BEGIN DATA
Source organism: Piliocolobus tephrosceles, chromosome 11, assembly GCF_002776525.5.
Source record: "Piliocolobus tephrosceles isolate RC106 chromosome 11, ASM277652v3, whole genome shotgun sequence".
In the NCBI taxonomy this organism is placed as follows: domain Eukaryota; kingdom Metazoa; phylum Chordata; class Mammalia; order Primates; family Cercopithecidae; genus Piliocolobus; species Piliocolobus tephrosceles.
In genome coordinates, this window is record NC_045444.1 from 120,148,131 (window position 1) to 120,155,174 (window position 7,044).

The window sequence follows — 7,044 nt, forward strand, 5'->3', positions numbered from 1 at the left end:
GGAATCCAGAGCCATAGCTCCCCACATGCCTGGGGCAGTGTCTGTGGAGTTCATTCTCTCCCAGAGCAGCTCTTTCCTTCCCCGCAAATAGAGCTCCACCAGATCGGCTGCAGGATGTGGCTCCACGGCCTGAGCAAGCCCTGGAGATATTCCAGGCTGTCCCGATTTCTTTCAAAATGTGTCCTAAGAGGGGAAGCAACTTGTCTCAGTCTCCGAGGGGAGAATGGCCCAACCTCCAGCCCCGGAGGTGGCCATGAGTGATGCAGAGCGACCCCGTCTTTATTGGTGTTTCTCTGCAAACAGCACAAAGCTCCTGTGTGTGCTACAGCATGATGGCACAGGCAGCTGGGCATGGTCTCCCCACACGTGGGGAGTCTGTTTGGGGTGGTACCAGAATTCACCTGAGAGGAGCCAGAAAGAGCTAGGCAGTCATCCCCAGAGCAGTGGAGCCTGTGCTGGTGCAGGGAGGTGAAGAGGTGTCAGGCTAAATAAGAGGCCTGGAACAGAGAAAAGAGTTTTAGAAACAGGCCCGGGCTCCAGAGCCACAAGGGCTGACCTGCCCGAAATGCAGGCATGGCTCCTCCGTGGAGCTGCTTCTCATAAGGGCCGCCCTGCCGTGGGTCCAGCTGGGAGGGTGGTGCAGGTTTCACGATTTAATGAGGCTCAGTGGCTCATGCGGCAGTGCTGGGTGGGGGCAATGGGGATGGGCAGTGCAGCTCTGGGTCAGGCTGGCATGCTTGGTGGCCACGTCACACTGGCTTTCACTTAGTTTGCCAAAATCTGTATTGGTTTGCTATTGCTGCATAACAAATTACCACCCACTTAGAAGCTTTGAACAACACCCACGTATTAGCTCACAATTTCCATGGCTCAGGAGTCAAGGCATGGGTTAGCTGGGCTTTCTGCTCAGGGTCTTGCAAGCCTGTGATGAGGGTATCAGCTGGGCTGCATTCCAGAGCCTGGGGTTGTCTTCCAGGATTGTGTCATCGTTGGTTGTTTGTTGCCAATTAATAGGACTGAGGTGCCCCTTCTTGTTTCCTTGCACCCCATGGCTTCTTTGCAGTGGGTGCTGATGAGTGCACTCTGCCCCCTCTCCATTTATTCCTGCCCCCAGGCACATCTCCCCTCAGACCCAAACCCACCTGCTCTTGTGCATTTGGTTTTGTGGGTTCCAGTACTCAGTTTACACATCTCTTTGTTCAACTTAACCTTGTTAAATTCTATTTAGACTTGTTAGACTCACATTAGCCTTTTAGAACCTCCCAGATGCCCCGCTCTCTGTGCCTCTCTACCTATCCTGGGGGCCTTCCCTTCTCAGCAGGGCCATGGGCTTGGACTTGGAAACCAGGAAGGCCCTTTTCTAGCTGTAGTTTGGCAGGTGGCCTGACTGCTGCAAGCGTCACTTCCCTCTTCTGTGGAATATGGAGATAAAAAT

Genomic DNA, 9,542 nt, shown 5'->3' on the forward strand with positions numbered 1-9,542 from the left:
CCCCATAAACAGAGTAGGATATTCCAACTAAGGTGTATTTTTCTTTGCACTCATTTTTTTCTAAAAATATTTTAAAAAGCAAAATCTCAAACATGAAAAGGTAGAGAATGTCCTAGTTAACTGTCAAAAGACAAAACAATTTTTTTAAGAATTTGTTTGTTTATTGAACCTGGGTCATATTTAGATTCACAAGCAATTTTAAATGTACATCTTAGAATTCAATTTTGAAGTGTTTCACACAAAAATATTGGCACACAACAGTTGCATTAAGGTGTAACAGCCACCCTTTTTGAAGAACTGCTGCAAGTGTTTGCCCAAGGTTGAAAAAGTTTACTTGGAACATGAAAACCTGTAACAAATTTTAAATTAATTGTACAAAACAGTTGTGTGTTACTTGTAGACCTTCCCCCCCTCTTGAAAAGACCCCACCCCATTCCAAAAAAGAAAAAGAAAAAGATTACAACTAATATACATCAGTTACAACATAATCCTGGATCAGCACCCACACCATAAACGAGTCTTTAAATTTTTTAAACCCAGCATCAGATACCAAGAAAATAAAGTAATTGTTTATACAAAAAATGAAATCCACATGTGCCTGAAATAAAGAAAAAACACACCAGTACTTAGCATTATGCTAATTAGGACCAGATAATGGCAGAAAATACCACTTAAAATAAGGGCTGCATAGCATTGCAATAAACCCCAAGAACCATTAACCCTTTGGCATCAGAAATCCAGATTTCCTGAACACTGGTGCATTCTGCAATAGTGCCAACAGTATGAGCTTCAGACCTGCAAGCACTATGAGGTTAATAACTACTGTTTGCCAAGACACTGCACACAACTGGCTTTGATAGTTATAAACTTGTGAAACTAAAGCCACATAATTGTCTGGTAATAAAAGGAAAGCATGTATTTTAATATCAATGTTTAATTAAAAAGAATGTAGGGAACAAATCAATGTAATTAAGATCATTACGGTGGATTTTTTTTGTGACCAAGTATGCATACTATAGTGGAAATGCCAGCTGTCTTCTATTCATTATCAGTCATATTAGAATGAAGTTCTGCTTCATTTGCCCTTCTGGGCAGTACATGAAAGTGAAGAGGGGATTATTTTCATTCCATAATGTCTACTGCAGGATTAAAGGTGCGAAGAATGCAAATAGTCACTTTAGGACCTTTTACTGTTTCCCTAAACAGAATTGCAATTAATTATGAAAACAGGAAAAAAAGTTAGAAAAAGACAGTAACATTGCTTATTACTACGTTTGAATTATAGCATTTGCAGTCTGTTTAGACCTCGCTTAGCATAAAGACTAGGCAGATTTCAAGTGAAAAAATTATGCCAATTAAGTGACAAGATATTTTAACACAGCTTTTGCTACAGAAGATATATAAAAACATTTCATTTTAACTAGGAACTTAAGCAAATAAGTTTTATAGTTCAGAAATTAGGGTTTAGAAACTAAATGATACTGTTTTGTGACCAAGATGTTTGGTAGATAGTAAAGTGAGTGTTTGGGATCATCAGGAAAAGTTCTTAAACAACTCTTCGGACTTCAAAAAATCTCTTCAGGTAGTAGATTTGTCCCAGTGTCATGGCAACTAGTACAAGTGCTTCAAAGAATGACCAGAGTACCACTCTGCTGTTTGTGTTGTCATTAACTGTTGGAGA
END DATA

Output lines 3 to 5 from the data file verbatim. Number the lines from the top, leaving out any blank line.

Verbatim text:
In the NCBI taxonomy this organism is placed as follows: domain Eukaryota; kingdom Metazoa; phylum Chordata; class Mammalia; order Primates; family Cercopithecidae; genus Piliocolobus; species Piliocolobus tephrosceles.
In genome coordinates, this window is record NC_045444.1 from 120,148,131 (window position 1) to 120,155,174 (window position 7,044).

The window sequence follows — 7,044 nt, forward strand, 5'->3', positions numbered from 1 at the left end: